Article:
Complex cementation textures and authigenic mineral assemblages in Recent concretions from the Lincolnshire Wash (east coast, UK) driven by Fe(0) to Fe(II) oxidation

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doi: 10.1144/gsjgs.152.1.0157
Authors:Al-Agha, M. R.; Burley, S. D.; Curtis, C. D.; Esson, J.
Author Affiliations:Primary:
University of Manchester, Diagenesis Research Group, Manchester, United Kingdom
Volume Title:Journal of the Geological Society of London
Source:Journal of the Geological Society of London, Vol.152 (Part 1), p.157-171. Publisher: Geological Society of London, London, United Kingdom. ISSN: 0016-7649
Publication Date:1995
Note:In English. 57 refs.; illus., incl. sects., 1 table, geol. sketch maps
Summary:Petrographic observations indicate that cements within concretions in these modern intertidal sediments were precipitated in a distinct sequence around a metallic nucleus (relict military armaments and shrapnel fragments), arranged from core to periphery: a) a ferrous hydroxy chloride (similar in bulk to akaganeite) together with iron monosulphide (amorphous and mackinawite), pyrite and possibly native sulphur, b) ferroan carbonate cements (including siderite, ankerite and calcite, c) mixed ferrous and ferric minerals ('green rust', magnetite and possibly greigite), d) fully oxidized minerals, including akaganeite, goethite, hematite, gypsum and a complex basic sulphate of Fe, Ca, Mg, Si and Al. The initiating reaction for precipitation of these cements is anaerobic corrosion of iron at zero valence state with sulphate as an oxidant: 4Fe° + SO 2- 4 + 4H2O ->> 3Fe(OH)2 + 2OH- + FeS. Further away from the metallic nucleus, carbonates cement the host clastic sediment. The cementation process in these concretions is driven by the extreme instability of metallic iron in contact with saline, anaerobic water and is indicative more of cathodic corrosion than the growth of ancient carbonate-sulphide concretions. [R.A.H.]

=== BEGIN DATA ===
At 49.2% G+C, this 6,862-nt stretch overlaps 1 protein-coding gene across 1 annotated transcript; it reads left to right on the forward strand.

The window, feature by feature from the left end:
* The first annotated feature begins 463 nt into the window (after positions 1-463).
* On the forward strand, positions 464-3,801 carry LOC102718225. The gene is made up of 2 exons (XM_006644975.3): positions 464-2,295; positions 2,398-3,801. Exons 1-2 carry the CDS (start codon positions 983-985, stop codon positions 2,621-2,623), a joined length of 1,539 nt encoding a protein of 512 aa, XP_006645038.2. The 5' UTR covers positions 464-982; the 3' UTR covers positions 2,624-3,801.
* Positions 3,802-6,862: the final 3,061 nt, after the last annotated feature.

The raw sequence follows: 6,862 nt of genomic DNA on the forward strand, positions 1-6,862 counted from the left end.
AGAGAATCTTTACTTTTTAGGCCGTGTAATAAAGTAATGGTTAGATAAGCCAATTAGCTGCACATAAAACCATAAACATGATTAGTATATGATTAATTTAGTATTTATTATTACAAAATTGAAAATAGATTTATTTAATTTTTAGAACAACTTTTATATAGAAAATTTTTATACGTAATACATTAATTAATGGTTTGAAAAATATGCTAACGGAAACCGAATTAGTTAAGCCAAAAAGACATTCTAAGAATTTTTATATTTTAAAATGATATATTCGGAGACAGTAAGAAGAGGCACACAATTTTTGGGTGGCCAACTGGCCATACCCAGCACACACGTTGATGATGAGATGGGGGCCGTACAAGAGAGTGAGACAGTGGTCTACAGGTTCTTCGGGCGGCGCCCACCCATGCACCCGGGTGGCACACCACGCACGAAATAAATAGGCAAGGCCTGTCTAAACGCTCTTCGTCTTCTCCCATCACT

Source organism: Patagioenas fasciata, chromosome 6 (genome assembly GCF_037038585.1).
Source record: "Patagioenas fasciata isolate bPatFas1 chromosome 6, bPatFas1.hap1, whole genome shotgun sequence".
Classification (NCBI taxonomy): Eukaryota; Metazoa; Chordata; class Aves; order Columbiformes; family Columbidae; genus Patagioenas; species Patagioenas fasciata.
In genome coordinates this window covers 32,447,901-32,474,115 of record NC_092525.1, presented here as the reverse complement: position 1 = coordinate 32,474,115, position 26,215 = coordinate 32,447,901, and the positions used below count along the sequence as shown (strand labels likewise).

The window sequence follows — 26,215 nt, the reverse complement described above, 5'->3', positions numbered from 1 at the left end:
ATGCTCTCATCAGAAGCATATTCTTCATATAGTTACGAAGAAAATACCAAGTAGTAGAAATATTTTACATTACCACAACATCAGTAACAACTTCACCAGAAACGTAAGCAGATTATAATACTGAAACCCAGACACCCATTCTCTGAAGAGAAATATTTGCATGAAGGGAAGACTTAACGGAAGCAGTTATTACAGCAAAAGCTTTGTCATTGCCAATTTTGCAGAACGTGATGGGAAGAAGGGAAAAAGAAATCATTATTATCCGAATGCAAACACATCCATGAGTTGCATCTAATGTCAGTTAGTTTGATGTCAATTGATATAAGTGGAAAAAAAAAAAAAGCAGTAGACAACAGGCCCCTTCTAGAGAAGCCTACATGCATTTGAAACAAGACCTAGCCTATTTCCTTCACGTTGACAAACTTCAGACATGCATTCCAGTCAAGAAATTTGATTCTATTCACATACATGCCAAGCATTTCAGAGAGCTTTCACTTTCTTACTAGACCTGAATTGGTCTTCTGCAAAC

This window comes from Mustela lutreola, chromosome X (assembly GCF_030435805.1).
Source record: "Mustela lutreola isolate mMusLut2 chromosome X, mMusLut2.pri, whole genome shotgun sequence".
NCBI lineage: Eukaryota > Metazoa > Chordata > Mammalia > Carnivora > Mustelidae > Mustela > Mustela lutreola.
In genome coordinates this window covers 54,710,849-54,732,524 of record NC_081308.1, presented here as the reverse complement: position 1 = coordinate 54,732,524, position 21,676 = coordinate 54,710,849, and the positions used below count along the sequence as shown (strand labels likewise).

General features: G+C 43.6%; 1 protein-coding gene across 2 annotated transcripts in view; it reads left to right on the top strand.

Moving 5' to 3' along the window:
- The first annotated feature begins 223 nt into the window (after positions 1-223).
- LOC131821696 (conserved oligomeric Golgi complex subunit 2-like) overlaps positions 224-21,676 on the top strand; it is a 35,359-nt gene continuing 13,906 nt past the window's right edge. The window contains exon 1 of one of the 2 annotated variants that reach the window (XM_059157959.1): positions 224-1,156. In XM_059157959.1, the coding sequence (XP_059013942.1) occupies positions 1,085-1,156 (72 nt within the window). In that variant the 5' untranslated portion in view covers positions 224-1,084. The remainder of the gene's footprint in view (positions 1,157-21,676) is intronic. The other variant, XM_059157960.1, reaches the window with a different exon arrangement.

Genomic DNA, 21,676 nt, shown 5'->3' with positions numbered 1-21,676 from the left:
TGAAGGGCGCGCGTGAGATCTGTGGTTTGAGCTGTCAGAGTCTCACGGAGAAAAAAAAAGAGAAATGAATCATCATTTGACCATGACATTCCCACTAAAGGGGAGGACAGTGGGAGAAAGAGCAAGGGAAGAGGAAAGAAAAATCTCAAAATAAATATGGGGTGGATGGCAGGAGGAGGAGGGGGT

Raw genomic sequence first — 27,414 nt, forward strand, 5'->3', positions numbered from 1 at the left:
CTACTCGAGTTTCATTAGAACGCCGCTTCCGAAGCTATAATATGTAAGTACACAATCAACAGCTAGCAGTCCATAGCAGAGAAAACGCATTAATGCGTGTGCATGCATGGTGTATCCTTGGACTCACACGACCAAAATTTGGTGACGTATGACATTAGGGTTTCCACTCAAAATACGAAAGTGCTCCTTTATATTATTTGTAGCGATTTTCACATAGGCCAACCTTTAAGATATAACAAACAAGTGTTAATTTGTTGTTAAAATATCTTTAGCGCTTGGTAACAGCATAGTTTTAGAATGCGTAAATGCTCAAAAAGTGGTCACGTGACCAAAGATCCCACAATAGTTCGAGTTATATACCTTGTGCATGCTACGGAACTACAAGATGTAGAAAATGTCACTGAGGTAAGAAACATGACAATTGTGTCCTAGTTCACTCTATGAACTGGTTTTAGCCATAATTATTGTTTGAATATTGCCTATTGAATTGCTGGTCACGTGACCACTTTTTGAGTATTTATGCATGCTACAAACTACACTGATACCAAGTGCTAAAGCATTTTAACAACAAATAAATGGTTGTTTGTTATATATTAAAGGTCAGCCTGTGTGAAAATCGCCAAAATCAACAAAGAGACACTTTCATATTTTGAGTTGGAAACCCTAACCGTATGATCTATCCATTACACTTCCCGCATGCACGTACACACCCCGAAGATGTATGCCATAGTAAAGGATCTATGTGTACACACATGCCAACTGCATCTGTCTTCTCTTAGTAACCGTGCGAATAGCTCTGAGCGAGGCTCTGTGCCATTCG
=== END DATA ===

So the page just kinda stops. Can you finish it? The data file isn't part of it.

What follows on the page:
Subjects:Authigenic minerals; Cementation; Coastal environment; Concretions; Diagenesis; Ferrous iron; Intertidal environment; Iron; Metals; Oxidation; Secondary structures; Sedimentary structures; Textures; England; Europe; Great Britain; Lincolnshire England; United Kingdom; Western Europe
Abstract Numbers:95M/3132
Record ID:1995036980
Copyright Information:GeoRef, Copyright 2019 American Geosciences Institute. Reference includes data from Mineralogical Abstracts, United Kingdom, Twickenham, United Kingdom
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